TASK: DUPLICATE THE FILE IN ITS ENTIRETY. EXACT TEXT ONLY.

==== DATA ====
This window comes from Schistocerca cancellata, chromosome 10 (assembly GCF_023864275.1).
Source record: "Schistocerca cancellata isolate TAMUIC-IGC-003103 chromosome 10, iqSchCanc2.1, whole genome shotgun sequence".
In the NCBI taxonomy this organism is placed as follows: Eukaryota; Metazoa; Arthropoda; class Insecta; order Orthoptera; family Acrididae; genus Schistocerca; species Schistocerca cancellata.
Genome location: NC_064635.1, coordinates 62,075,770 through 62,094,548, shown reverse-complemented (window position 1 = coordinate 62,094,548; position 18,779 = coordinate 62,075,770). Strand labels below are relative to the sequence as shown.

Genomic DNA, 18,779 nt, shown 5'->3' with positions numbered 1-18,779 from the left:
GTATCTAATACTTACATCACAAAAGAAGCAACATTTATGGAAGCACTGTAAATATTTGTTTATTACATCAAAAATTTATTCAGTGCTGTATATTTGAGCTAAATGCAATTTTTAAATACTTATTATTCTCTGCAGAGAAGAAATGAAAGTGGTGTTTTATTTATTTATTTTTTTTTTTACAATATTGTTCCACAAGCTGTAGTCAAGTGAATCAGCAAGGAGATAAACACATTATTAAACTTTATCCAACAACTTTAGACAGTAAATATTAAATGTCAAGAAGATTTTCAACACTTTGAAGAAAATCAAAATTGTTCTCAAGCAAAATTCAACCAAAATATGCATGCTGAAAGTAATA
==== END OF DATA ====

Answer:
This window comes from Schistocerca cancellata, chromosome 10 (assembly GCF_023864275.1).
Source record: "Schistocerca cancellata isolate TAMUIC-IGC-003103 chromosome 10, iqSchCanc2.1, whole genome shotgun sequence".
In the NCBI taxonomy this organism is placed as follows: Eukaryota; Metazoa; Arthropoda; class Insecta; order Orthoptera; family Acrididae; genus Schistocerca; species Schistocerca cancellata.
Genome location: NC_064635.1, coordinates 62,075,770 through 62,094,548, shown reverse-complemented (window position 1 = coordinate 62,094,548; position 18,779 = coordinate 62,075,770). Strand labels below are relative to the sequence as shown.

Genomic DNA, 18,779 nt, shown 5'->3' with positions numbered 1-18,779 from the left:
GTATCTAATACTTACATCACAAAAGAAGCAACATTTATGGAAGCACTGTAAATATTTGTTTATTACATCAAAAATTTATTCAGTGCTGTATATTTGAGCTAAATGCAATTTTTAAATACTTATTATTCTCTGCAGAGAAGAAATGAAAGTGGTGTTTTATTTATTTATTTTTTTTTTTACAATATTGTTCCACAAGCTGTAGTCAAGTGAATCAGCAAGGAGATAAACACATTATTAAACTTTATCCAACAACTTTAGACAGTAAATATTAAATGTCAAGAAGATTTTCAACACTTTGAAGAAAATCAAAATTGTTCTCAAGCAAAATTCAACCAAAATATGCATGCTGAAAGTAATA